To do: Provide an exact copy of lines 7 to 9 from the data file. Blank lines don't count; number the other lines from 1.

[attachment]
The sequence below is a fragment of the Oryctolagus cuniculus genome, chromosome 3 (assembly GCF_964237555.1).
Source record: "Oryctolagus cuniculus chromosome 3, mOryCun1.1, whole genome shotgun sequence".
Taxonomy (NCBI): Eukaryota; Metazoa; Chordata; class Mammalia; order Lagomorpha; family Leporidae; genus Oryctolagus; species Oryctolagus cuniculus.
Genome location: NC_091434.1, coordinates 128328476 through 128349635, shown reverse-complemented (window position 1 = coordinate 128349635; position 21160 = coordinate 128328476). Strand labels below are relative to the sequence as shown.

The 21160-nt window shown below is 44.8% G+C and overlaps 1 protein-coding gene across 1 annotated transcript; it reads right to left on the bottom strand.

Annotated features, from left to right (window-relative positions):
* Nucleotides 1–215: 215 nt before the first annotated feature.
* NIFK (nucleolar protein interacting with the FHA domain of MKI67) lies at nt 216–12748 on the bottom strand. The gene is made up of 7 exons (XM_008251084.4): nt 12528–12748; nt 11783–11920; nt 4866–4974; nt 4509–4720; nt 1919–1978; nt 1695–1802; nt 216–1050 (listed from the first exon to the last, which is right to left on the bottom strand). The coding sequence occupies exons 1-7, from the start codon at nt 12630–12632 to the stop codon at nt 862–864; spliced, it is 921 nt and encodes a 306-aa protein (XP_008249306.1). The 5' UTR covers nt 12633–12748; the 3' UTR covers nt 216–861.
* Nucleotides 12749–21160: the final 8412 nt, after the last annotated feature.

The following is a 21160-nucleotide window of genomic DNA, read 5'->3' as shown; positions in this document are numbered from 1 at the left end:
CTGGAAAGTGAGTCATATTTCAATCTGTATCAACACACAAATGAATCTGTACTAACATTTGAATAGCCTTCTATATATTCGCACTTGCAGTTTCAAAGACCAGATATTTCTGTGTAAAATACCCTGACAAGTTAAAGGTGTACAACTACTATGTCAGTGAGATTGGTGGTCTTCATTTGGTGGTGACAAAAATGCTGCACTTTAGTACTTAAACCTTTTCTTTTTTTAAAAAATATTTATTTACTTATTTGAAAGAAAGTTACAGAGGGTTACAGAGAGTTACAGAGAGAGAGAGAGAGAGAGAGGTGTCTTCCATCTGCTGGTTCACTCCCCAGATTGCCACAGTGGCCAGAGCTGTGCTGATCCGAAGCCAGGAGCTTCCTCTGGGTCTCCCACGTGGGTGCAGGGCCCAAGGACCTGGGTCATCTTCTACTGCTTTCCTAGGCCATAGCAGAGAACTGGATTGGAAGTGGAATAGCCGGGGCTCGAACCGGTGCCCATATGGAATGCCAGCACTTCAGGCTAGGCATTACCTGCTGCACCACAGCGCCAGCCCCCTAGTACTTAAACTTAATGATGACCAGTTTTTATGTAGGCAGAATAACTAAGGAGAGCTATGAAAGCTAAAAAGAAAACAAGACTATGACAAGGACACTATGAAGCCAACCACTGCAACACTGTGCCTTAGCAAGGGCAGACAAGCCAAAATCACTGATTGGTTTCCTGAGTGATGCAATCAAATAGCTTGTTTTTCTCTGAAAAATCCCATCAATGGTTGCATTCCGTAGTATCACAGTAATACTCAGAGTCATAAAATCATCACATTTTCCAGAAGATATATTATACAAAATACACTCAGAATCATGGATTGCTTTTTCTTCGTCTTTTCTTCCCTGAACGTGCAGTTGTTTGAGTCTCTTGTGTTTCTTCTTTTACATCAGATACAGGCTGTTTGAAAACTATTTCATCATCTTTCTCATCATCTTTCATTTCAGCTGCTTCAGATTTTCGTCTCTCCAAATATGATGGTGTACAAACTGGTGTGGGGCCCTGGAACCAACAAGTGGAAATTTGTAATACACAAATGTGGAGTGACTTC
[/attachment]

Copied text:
* Nucleotides 1–215: 215 nt before the first annotated feature.
* NIFK (nucleolar protein interacting with the FHA domain of MKI67) lies at nt 216–12748 on the bottom strand. The gene is made up of 7 exons (XM_008251084.4): nt 12528–12748; nt 11783–11920; nt 4866–4974; nt 4509–4720; nt 1919–1978; nt 1695–1802; nt 216–1050 (listed from the first exon to the last, which is right to left on the bottom strand). The coding sequence occupies exons 1-7, from the start codon at nt 12630–12632 to the stop codon at nt 862–864; spliced, it is 921 nt and encodes a 306-aa protein (XP_008249306.1). The 5' UTR covers nt 12633–12748; the 3' UTR covers nt 216–861.
* Nucleotides 12749–21160: the final 8412 nt, after the last annotated feature.